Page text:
Starting your new dog on the path to healthy eating when they’re a puppy is one of the most important things you can do to ensure wellbeing throughout their lives.
Puppies grow at an incredibly fast rate and need calorie-rich, specifically formulated foods to support their rapid development. Your little ball of fluff needs a good-quality, nutritionally-balanced diet that will help them grow into a healthy adult dog.
But when can a puppy eat adult food? Their diet will need to change when they become an adult that requires different nutritional needs. Here we shed some light on when it’s time to stop feeding puppy food and switch to adult dog food to make sure your furry friend continues to get the very best start in life.
How Long Should I Give Puppy Food?
Your energetic little friend will be growing at a rate of knots, so their food really needs to power them up. Their constant development needs higher levels of fat to boost their weight, protein to support their growth and calcium and phosphorus to ensure healthy bone development.
Our complete recipes are tailored for growing puppies. We recommend feeding your little one puppy food from two to 12 months. Then start to consider when to switch your puppy to adult dog food.
Our puppy foods have 75% protein and the content packs a punch with the addition of liver, which is rich in nutrients, such as iron for energy. They’re also available in grain free for pups with sensitive tums, or with wholegrain oats to aid digestion.
When Should I Transition From Puppy Food To Adult Food?
Before we answer that, it is important to firstly note that puppies must not be overfed. If they are forced to grow too quickly, they can end up with poor bone and joint health. So how do you know when to switch to adult dog food? Good question. It depends on the size and breed of your dog.
The Kennel Club recommends making the change when your puppy reaches about 80% of their full adult size. All dogs vary and will grow at different rates. As a general rule, you can make a decision on when to stop feeding puppy food by considering your puppy’s breed.
Some smaller breeds may need up to twice as many calories as larger breeds. Small dogs typically have a faster metabolism and burn energy at a faster rate.
Working dogs or breeds that are especially active will also need enough calories to support their high energy levels! The same with a female dog expecting a litter of puppies - make sure she’s getting all the nutrients she needs.
Whilst larger dogs generally have slower metabolisms, they can still have large appetites. It’s important to not overfeed them - even if they’re giving you the eyes! And again, for less active dogs, tread carefully to avoid unnecessary weight gain.
If in doubt, your vet will be able to advise you on when to move your dog to adult food.
What’s The Difference Between Adult Dog Food And Puppy Food?
Can puppies eat adult dog food? In the short term, it’s not a problem to feed your puppy adult dog food. But we would recommend using a puppy recipe as soon as is convenient. This will ensure your little pup is getting the nutrition they need according to their lifestage.
Our puppy range of recipes are prepared with salmon oil and a combination of vitamins and minerals specifically designed to support your puppy through the first twelve months of growth and development.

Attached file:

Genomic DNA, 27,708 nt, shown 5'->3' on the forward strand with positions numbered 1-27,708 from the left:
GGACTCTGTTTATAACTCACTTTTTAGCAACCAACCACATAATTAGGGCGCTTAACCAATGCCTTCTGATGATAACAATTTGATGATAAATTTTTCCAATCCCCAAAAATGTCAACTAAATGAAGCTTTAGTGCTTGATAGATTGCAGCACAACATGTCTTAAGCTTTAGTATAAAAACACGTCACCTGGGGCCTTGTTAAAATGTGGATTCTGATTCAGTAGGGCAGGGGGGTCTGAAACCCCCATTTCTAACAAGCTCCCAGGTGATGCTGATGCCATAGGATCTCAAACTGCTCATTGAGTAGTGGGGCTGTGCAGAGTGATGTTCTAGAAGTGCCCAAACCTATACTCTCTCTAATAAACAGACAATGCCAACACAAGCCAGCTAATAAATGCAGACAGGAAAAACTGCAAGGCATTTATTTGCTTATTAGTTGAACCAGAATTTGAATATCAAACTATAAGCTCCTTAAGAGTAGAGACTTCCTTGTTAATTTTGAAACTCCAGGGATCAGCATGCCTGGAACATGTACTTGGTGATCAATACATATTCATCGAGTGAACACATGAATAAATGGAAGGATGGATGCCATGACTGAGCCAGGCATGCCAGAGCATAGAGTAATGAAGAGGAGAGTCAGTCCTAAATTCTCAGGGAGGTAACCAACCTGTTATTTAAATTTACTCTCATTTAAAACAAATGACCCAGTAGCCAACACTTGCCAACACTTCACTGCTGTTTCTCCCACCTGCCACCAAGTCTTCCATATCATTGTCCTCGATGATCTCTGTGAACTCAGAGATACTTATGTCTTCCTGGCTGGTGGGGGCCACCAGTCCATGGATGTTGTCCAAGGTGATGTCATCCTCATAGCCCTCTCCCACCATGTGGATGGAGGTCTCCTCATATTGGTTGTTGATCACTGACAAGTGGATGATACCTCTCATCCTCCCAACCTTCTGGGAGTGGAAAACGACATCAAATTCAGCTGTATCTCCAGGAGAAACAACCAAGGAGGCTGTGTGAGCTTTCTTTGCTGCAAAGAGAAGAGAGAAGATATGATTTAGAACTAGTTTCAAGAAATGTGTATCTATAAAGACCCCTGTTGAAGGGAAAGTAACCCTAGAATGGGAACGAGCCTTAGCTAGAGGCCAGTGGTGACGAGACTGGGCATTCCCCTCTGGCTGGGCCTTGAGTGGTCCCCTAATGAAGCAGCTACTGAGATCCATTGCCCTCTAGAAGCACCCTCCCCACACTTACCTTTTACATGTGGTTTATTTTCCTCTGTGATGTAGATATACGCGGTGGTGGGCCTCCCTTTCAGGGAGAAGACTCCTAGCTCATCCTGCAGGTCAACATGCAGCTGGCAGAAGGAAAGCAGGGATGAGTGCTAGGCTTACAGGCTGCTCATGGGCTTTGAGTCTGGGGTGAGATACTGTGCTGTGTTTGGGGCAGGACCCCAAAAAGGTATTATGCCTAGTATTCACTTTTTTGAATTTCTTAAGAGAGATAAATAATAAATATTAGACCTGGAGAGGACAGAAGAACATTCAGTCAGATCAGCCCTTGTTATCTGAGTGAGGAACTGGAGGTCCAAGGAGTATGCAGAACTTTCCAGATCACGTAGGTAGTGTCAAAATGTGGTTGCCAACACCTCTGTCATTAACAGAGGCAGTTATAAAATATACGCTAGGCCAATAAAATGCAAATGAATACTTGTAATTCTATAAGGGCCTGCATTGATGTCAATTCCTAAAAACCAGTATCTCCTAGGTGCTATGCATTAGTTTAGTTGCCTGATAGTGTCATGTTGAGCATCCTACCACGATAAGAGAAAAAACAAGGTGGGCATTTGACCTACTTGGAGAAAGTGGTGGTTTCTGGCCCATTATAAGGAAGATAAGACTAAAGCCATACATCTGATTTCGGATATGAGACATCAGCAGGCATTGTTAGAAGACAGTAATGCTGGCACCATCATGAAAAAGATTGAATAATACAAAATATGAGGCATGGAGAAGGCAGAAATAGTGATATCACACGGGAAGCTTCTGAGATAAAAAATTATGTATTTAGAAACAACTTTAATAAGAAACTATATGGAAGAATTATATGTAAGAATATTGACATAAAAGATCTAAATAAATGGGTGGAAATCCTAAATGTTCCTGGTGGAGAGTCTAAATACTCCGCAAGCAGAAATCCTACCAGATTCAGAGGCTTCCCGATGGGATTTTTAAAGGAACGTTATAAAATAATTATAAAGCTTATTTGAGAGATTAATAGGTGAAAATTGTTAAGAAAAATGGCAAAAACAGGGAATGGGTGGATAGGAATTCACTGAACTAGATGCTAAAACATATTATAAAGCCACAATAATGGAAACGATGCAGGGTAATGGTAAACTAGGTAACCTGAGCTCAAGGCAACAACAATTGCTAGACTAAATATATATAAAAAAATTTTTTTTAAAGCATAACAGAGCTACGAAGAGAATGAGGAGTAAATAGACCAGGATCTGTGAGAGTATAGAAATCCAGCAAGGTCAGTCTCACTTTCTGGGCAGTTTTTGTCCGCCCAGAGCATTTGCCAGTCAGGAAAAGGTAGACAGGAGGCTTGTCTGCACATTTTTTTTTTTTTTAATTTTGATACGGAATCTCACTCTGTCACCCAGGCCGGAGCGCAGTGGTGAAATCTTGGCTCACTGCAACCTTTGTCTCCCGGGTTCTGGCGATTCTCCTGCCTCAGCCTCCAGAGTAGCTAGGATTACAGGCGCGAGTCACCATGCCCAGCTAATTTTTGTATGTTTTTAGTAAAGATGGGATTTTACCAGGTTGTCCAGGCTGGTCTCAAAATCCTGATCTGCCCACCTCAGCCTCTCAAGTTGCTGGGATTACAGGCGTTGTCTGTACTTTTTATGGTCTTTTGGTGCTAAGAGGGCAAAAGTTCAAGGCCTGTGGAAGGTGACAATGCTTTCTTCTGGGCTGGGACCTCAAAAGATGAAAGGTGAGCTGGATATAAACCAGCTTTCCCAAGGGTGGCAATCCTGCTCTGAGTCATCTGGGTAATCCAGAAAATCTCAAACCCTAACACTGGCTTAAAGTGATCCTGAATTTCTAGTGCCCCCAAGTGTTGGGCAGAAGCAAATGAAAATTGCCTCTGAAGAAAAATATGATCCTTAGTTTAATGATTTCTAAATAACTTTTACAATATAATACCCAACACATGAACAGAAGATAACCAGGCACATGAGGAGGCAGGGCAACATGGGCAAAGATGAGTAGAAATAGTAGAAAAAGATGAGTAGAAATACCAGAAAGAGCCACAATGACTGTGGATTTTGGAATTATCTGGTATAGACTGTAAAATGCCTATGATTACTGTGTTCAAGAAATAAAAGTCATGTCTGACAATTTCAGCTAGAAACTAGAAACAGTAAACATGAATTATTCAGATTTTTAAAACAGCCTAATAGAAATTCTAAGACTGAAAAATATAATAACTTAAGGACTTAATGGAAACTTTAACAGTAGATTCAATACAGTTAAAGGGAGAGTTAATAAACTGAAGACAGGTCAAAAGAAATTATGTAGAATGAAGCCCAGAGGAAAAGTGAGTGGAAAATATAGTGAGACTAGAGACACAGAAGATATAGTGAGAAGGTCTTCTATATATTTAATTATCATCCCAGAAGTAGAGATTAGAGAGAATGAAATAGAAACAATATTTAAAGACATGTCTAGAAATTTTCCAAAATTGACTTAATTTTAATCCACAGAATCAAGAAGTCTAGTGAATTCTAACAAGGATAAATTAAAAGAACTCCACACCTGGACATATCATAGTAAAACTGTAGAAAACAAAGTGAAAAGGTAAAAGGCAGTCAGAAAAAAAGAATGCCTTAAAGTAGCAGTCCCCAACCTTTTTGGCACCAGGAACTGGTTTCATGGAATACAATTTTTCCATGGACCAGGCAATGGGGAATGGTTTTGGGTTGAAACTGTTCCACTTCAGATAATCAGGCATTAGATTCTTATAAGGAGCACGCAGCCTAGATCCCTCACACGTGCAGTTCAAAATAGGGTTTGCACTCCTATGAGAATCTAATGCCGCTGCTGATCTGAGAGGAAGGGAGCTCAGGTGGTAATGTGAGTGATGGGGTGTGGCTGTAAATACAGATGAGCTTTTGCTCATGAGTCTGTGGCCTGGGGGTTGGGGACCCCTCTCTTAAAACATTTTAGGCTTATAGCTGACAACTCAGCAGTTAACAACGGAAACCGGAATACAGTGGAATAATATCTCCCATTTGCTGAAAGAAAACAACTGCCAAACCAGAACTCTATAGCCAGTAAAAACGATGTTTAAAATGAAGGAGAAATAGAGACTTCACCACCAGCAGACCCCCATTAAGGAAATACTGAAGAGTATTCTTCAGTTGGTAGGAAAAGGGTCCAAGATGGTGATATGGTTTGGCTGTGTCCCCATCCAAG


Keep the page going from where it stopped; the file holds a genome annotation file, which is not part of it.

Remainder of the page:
So, when can puppies start eating adult dog food?
Once your pup reaches maturity, they no longer need the calories required for growth. Adult dogs have different dietary requirements. They are ready for a new recipe, packed with a differently balanced set of nutrients, carbs, fats, proteins, vitamins and minerals to maintain their health and vitality.
How to Transition From Puppy Food to Adult Dog Food
Switch your dog’s food up gradually so their tummy can get used to the new formula. Allow at least a week for the transition, and if possible, up to 10 days. Simply increase the amount of adult dog food and give less of the puppy food every day until you’ve completed the transition period.
If your young dog has an upset stomach or declines to eat for longer than a day or two, get in touch with your vet.
How Much Adult Dog Food Does My Dog Need?
As your puppy transitions into adulthood, you can expect to decrease the amount of food you’re giving them. The right food to suit your dog’s needs is paramount, and feeding them the correct amount is just as important. Follow the guidelines for your dog’s weight on the packaging. To find out how much your dog weighs, ask your vet. Or work it out at home if your dog is small enough to pick up. Stand on the scales while carrying your dog to calculate their weight.
Once your dog has settled with their new food, keep an eye on their weight to check whether you’re feeding them the right amount. A simple way to know if your dog is at their ideal weight is by doing the rib test. It’s easy and your dog will love the extra attention! Glide your hands over their ribs – if you can feel but not easily see their last two or three ribs, then your dog is doing just fine.
When Should I Feed My Adult Dog?
Dogs love consistency, so once you’ve found a routine that suits both of you, stick to it. Most dog owners choose to feed their hounds between one and three times a day. Find what works for you and then divide up your daily feeding amount into the amount of meals that your dog needs.
Or you could try free feeding. This is when food is left in the bowl, enabling your dog to choose when and how much to eat.
Always remember to leave plenty of water out to keep your dog hydrated.
Starting your puppy off on the right nutrition is one of the best things you can do to help them lead a healthy life. Supporting them on that journey by transitioning to adult food at the right time for them means even more happy memories with your new best friend. Browse our range of puppy foods and adult dog food ranges to find the best recipes to nurture your young dog.